• Application of OpenFlow on a college campus network

    The network of scientific research institutions is where OpenFlow comes into being and also the network environment where OpenFlow is widely used. Students or researchers may need to verify newly designed network control protocols and data forwarding technologies when conducting innovative research on networks. In such cases, they want a platform separating the control plane from the forwarding plane, so that they can flexibly verify their research work. An OpenFlow-based network is such a platform meeting these requirements by providing almost the same complex environment as an actual network, while ensuring a good experiment effect and reducing experiment costs.

  • Application of OpenFlow on a data center network

    OpenFlow starts its large-scale application on cloud data center networks. Deployment of cloud data centers poses many virtualization requirements, such as dynamic creation of multi-tenant resources, traffic isolation, and dynamic migration of virtual machines (VMs). OpenFlow switches can work with the cloud management platform to implement dynamic allocation of network resources and on-demand transmission of network traffic, meeting network virtualization requirements of cloud services and improving network performance. As data centers have heavy traffic, data congestion may occur if transmission paths are not properly allocated, thereby hindering the operational efficiency of data centers. To avoid this situation, OpenFlow can be deployed in data centers to dynamically obtain traffic transmission information of each link and deliver OpenFlow flow entries to load balance traffic among links.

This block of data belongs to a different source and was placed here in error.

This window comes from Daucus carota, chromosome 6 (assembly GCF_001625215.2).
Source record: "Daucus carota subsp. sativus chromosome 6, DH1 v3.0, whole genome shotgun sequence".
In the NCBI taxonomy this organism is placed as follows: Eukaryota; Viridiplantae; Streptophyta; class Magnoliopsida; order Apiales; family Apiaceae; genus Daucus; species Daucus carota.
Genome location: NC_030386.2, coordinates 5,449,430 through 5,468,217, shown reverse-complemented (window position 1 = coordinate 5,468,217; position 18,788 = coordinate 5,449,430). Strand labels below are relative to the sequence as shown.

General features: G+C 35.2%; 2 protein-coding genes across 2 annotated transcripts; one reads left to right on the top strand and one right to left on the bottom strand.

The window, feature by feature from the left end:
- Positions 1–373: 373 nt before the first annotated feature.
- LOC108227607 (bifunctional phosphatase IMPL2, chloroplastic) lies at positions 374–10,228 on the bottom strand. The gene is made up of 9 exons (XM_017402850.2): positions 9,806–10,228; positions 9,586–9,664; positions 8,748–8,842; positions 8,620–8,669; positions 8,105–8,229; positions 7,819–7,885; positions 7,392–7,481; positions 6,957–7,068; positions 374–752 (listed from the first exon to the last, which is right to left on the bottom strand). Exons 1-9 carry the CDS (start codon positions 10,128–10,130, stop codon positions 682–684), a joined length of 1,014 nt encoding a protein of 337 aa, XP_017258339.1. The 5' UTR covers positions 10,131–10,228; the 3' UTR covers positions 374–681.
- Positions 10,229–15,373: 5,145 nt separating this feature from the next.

• Application of OpenFlow on an enterprise campus network

    OpenFlow can be used on a campus network to effectively manage and control access devices, which are large in number, have a relatively high failure rate, but provide simple functions and traffic policies. With OpenFlow, a controller can be deployed to centrally deliver flow entries to access devices, and monitor and manage these devices. In scenarios where user identity authentication is required, the authentication traffic can be diverted to the controller. After user identities are successfully authenticated, the controller delivers admission rules to the switch interfaces connected to users. If the controller detects that a network interface or traffic of a user is abnormal, it delivers rules to disable the interface or control the traffic to quickly rectify network faults, thereby improving network reliability and security.

About This Topic
  • Author: Gao Yangyang
  • Updated on: 2021-09-02
  • Views: 67